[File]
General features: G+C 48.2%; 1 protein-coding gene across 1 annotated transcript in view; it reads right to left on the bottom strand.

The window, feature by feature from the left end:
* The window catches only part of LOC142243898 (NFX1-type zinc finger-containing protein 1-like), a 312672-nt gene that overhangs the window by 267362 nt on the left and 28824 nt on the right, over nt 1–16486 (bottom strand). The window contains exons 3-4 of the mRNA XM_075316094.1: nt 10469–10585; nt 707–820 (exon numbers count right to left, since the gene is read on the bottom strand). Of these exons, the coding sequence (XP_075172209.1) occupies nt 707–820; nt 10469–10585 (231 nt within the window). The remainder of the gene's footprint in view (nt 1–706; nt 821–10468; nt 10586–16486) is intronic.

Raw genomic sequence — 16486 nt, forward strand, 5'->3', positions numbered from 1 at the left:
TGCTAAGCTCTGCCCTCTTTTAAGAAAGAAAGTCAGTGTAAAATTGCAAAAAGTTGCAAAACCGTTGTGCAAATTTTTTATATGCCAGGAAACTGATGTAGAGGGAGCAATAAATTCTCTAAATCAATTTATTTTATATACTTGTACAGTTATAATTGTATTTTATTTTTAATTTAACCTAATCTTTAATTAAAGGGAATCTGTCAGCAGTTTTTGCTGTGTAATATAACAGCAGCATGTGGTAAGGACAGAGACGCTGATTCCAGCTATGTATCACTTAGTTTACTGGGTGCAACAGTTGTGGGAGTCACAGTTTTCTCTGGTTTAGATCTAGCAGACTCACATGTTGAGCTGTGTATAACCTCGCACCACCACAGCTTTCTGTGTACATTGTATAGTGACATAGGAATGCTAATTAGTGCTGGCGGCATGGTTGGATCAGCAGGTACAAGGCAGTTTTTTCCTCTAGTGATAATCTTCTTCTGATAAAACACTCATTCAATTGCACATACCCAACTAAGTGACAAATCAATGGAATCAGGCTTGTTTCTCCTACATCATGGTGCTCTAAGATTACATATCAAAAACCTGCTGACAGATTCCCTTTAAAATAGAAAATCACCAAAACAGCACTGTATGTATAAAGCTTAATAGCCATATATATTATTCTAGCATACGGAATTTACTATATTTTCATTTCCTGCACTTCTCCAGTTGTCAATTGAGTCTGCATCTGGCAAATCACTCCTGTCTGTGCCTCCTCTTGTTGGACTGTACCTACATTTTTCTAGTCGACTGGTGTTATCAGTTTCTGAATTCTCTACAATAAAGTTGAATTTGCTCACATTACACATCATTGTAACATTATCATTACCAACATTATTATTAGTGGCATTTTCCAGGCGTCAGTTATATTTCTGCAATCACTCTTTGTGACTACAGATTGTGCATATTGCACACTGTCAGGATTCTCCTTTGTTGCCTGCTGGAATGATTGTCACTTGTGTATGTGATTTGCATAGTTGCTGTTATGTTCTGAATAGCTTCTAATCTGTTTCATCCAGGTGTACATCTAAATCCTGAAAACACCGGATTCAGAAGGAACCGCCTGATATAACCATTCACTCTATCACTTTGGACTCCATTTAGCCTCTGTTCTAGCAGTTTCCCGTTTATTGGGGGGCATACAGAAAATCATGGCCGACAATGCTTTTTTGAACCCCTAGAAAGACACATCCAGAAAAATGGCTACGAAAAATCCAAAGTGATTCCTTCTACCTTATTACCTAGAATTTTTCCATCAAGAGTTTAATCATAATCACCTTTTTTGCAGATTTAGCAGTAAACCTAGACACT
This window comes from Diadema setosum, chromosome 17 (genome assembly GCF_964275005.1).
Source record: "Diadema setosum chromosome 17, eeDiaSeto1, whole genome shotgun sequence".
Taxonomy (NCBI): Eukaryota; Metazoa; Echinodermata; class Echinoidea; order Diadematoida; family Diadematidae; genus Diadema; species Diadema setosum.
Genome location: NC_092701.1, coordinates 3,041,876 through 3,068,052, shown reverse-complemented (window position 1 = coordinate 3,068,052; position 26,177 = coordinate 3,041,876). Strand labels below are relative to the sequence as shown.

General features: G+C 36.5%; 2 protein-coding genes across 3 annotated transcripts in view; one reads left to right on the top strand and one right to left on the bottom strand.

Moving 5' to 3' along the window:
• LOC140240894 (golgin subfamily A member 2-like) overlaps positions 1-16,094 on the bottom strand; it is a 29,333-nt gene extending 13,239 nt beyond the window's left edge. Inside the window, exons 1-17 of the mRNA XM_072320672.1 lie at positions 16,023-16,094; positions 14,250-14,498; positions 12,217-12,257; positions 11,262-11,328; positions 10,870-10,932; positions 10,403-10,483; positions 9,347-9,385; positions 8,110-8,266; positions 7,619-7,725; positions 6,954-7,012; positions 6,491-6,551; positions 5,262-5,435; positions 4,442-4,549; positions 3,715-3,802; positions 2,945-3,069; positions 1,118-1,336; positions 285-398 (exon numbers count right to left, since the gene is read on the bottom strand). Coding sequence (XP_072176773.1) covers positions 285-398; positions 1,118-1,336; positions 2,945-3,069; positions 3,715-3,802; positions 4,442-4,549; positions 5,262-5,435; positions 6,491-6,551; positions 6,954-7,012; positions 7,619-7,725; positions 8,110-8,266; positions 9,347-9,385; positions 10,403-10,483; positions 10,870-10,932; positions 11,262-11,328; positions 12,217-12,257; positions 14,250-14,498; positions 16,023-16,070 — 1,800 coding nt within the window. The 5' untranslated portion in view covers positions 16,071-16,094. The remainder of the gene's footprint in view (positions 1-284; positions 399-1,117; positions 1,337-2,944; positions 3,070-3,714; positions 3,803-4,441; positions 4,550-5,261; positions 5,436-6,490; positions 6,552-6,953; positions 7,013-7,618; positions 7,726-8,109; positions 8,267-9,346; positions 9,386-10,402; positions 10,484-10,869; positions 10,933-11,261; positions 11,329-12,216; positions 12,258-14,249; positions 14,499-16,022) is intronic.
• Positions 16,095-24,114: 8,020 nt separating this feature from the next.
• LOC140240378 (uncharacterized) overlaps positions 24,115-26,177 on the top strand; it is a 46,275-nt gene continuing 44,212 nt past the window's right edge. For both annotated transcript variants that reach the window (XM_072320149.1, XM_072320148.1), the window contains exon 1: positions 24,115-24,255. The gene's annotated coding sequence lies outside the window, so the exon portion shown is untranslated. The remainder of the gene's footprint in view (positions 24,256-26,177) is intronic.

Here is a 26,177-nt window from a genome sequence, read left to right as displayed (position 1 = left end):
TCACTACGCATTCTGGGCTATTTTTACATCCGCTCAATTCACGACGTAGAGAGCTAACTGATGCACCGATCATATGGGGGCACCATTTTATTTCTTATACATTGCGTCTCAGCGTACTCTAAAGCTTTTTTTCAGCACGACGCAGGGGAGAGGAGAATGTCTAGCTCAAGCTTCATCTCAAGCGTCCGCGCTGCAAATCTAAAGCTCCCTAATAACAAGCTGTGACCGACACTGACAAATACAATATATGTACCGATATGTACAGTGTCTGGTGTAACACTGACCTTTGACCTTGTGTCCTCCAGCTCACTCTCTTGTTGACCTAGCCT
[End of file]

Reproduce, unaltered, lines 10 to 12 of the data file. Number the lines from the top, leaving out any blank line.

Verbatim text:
General features: G+C 36.5%; 2 protein-coding genes across 3 annotated transcripts in view; one reads left to right on the top strand and one right to left on the bottom strand.

Moving 5' to 3' along the window:
• LOC140240894 (golgin subfamily A member 2-like) overlaps positions 1-16,094 on the bottom strand; it is a 29,333-nt gene extending 13,239 nt beyond the window's left edge. Inside the window, exons 1-17 of the mRNA XM_072320672.1 lie at positions 16,023-16,094; positions 14,250-14,498; positions 12,217-12,257; positions 11,262-11,328; positions 10,870-10,932; positions 10,403-10,483; positions 9,347-9,385; positions 8,110-8,266; positions 7,619-7,725; positions 6,954-7,012; positions 6,491-6,551; positions 5,262-5,435; positions 4,442-4,549; positions 3,715-3,802; positions 2,945-3,069; positions 1,118-1,336; positions 285-398 (exon numbers count right to left, since the gene is read on the bottom strand). Coding sequence (XP_072176773.1) covers positions 285-398; positions 1,118-1,336; positions 2,945-3,069; positions 3,715-3,802; positions 4,442-4,549; positions 5,262-5,435; positions 6,491-6,551; positions 6,954-7,012; positions 7,619-7,725; positions 8,110-8,266; positions 9,347-9,385; positions 10,403-10,483; positions 10,870-10,932; positions 11,262-11,328; positions 12,217-12,257; positions 14,250-14,498; positions 16,023-16,070 — 1,800 coding nt within the window. The 5' untranslated portion in view covers positions 16,071-16,094. The remainder of the gene's footprint in view (positions 1-284; positions 399-1,117; positions 1,337-2,944; positions 3,070-3,714; positions 3,803-4,441; positions 4,550-5,261; positions 5,436-6,490; positions 6,552-6,953; positions 7,013-7,618; positions 7,726-8,109; positions 8,267-9,346; positions 9,386-10,402; positions 10,484-10,869; positions 10,933-11,261; positions 11,329-12,216; positions 12,258-14,249; positions 14,499-16,022) is intronic.